On April 1, in The American Prospect, Harold Meyerson said "As of today, the balance of power in America’s class struggle seems to have shifted just a bit."
"Class struggle? What class struggle? More like an unending, one-sided blitzkrieg. Big businesses and small, corporations and private equity firms, shareholders and employers have all been clobbering workers for decades," Meyerson said. "The fierce and unified opposition of America’s bosses to allowing their workers even a smidgen of power has been the foundation of American economic life for the past 40 years. But today, just maybe, that changed... America’s wealthiest, most powerful, most seemingly indispensable company has lost to a pop-up coalition of workers who waged their campaign without affiliation or assistance from a single established union. A generation, it’s clear, is stirring.”
On April 7, Meyerson added that Amazon's pledge to compensate workers fairly and give them dignity and respect is a "tad disingenuous," writing that "the annual rate of job turnover for their huge warehouse workforce is a mind-boggling 150 percent. Given the careful study and precision with which Amazon crafts its business practices, this turnover rate is not a bug but a deliberate, considered feature. By making the work in its warehouses so debilitating to its employees’ bodies, so demoralizing to their minds, and so exquisitely monitored by digital technology to track their employees’ every move, Amazon plainly intends to have its workers sprint through their rounds until they drop, and then hire the next crew of sprinters."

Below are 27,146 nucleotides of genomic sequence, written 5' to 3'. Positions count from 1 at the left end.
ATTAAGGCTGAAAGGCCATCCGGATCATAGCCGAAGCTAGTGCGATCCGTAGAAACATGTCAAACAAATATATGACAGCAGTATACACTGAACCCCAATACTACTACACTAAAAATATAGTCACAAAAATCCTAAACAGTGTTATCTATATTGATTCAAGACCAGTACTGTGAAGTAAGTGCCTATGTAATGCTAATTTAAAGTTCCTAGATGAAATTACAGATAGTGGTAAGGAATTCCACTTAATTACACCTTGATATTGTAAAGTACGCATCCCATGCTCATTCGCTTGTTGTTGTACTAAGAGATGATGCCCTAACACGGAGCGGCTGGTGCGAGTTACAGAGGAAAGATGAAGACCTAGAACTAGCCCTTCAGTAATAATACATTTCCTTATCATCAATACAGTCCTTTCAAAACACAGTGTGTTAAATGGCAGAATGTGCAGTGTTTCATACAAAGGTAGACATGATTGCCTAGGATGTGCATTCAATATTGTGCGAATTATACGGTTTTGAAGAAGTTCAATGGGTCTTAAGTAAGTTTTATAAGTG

In The Washington Post, Helaine Olen said the unionization contains some "warnings" for Democrats.
"Three Democratic senators — Arizona’s Kyrsten Sinema and Mark Kelly, along with West Virginia’s Joe Manchin (the perennial killjoy to the left’s wish list) — voted against the Biden administration’s nominee to head the Labor Department’s wage and hour division," Olen said. "David Weil headed the same department during the Obama administration, and his defense of workers made business interests unhappy. So what did Weil do to engender this internal party opposition? During the Obama administration, he spearheaded an aggressive upgrade of U.S. overtime laws, which would have boosted the wages of an estimated 4 million salaried workers. (The effort was first stayed by courts and then dialed back by the Trump administration.) He looked unfavorably on the franchise model in which major corporations slough off responsibility for employees to a smaller franchisee. Weil deemed both responsible for the welfare of those workers, a designation the Trump administration later reversed.